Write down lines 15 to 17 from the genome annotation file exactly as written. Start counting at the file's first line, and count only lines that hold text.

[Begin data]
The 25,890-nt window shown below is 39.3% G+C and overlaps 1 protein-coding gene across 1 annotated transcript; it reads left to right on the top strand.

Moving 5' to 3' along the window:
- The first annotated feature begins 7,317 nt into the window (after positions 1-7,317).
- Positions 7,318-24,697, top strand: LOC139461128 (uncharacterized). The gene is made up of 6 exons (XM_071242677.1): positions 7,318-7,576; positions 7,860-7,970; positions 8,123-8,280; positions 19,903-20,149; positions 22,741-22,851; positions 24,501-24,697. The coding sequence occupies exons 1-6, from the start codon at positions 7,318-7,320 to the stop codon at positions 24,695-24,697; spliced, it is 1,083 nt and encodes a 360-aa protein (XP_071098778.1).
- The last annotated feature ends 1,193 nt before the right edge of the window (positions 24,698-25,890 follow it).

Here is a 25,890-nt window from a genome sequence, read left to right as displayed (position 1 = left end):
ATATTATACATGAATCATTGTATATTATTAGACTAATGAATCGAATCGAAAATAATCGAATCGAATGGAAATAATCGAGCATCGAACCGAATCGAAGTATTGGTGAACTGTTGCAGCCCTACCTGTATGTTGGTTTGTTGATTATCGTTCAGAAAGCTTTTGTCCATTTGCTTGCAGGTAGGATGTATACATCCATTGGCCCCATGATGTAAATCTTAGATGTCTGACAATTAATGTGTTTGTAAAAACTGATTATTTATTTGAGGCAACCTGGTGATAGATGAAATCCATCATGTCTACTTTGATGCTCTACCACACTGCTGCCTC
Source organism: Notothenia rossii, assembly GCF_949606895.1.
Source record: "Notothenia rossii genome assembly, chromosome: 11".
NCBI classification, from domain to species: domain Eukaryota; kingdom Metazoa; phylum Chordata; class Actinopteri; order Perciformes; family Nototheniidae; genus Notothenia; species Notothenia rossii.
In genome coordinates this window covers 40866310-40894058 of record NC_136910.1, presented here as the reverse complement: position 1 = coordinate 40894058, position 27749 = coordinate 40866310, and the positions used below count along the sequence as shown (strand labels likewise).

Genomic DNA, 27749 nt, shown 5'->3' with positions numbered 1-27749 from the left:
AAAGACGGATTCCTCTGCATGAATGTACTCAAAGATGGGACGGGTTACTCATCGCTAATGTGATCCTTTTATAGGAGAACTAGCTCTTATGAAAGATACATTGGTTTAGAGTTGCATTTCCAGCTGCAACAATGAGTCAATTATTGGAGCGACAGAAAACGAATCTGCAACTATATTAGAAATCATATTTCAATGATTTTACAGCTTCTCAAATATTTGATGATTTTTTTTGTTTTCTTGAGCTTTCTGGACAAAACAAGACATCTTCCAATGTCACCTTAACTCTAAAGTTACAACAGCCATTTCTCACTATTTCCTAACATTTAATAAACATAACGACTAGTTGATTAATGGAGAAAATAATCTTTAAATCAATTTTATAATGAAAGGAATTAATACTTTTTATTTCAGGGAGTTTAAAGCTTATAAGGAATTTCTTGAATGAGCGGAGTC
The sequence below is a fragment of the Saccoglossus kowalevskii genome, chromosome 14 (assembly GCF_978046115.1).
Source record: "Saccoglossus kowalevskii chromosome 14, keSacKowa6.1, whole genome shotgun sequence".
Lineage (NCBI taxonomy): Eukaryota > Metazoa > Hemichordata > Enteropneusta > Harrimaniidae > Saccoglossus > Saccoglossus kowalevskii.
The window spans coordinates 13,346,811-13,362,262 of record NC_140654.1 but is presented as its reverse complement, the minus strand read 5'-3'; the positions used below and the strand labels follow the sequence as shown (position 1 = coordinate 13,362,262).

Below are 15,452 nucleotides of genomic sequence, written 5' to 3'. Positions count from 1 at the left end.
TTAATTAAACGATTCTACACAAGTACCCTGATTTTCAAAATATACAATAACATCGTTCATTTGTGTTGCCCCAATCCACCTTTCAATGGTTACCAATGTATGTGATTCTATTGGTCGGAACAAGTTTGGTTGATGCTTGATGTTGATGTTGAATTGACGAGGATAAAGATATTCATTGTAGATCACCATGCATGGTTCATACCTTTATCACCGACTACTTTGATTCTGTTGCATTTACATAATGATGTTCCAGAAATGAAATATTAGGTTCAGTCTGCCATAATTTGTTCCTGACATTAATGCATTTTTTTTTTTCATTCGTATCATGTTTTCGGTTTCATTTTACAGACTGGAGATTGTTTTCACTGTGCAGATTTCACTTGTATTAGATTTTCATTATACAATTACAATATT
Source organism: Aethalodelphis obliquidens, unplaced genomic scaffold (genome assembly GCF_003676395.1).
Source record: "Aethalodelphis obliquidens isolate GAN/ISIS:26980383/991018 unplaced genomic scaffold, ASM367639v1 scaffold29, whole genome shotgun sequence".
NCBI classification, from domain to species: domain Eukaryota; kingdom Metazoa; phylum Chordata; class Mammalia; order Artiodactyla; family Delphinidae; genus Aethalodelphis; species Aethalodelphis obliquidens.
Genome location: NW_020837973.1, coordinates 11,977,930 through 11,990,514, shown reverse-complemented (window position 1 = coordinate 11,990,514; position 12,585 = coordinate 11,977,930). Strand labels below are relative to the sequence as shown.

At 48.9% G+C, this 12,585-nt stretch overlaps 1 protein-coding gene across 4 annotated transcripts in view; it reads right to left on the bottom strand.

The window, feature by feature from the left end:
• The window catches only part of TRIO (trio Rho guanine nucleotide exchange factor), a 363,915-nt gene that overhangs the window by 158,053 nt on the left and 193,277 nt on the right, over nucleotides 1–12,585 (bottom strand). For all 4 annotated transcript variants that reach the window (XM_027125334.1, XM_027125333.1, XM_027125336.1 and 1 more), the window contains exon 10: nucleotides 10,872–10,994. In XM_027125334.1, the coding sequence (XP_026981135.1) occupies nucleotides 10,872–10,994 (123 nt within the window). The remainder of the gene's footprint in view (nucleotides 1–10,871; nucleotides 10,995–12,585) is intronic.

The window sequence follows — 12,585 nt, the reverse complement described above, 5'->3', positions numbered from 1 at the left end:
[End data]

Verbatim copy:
Source record: "Saccoglossus kowalevskii chromosome 14, keSacKowa6.1, whole genome shotgun sequence".
Lineage (NCBI taxonomy): Eukaryota > Metazoa > Hemichordata > Enteropneusta > Harrimaniidae > Saccoglossus > Saccoglossus kowalevskii.
The window spans coordinates 13,346,811-13,362,262 of record NC_140654.1 but is presented as its reverse complement, the minus strand read 5'-3'; the positions used below and the strand labels follow the sequence as shown (position 1 = coordinate 13,362,262).